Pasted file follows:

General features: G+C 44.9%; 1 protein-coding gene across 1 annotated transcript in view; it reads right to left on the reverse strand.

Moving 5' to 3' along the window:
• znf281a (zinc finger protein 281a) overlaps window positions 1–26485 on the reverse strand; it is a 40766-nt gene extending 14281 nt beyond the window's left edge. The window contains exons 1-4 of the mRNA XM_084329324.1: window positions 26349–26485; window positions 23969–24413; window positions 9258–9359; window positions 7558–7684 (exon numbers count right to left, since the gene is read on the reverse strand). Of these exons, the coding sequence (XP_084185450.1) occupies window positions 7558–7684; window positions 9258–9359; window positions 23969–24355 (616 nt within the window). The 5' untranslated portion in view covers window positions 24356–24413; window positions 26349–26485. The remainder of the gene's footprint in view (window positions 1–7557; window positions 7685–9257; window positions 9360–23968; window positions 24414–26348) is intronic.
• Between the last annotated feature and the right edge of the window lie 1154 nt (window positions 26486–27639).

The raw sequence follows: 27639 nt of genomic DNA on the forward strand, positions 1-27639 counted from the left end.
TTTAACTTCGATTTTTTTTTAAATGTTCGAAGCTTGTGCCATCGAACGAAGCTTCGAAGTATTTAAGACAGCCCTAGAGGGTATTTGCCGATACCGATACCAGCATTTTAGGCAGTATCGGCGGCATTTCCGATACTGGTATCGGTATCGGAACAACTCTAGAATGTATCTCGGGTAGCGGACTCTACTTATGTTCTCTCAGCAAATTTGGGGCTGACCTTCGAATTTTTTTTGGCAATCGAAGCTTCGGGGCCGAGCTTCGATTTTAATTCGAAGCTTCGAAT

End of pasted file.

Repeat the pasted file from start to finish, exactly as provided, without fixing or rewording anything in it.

General features: G+C 44.9%; 1 protein-coding gene across 1 annotated transcript in view; it reads right to left on the reverse strand.

Moving 5' to 3' along the window:
• znf281a (zinc finger protein 281a) overlaps window positions 1–26485 on the reverse strand; it is a 40766-nt gene extending 14281 nt beyond the window's left edge. The window contains exons 1-4 of the mRNA XM_084329324.1: window positions 26349–26485; window positions 23969–24413; window positions 9258–9359; window positions 7558–7684 (exon numbers count right to left, since the gene is read on the reverse strand). Of these exons, the coding sequence (XP_084185450.1) occupies window positions 7558–7684; window positions 9258–9359; window positions 23969–24355 (616 nt within the window). The 5' untranslated portion in view covers window positions 24356–24413; window positions 26349–26485. The remainder of the gene's footprint in view (window positions 1–7557; window positions 7685–9257; window positions 9360–23968; window positions 24414–26348) is intronic.
• Between the last annotated feature and the right edge of the window lie 1154 nt (window positions 26486–27639).

The raw sequence follows: 27639 nt of genomic DNA on the forward strand, positions 1-27639 counted from the left end.
TTTAACTTCGATTTTTTTTTAAATGTTCGAAGCTTGTGCCATCGAACGAAGCTTCGAAGTATTTAAGACAGCCCTAGAGGGTATTTGCCGATACCGATACCAGCATTTTAGGCAGTATCGGCGGCATTTCCGATACTGGTATCGGTATCGGAACAACTCTAGAATGTATCTCGGGTAGCGGACTCTACTTATGTTCTCTCAGCAAATTTGGGGCTGACCTTCGAATTTTTTTTGGCAATCGAAGCTTCGGGGCCGAGCTTCGATTTTAATTCGAAGCTTCGAAT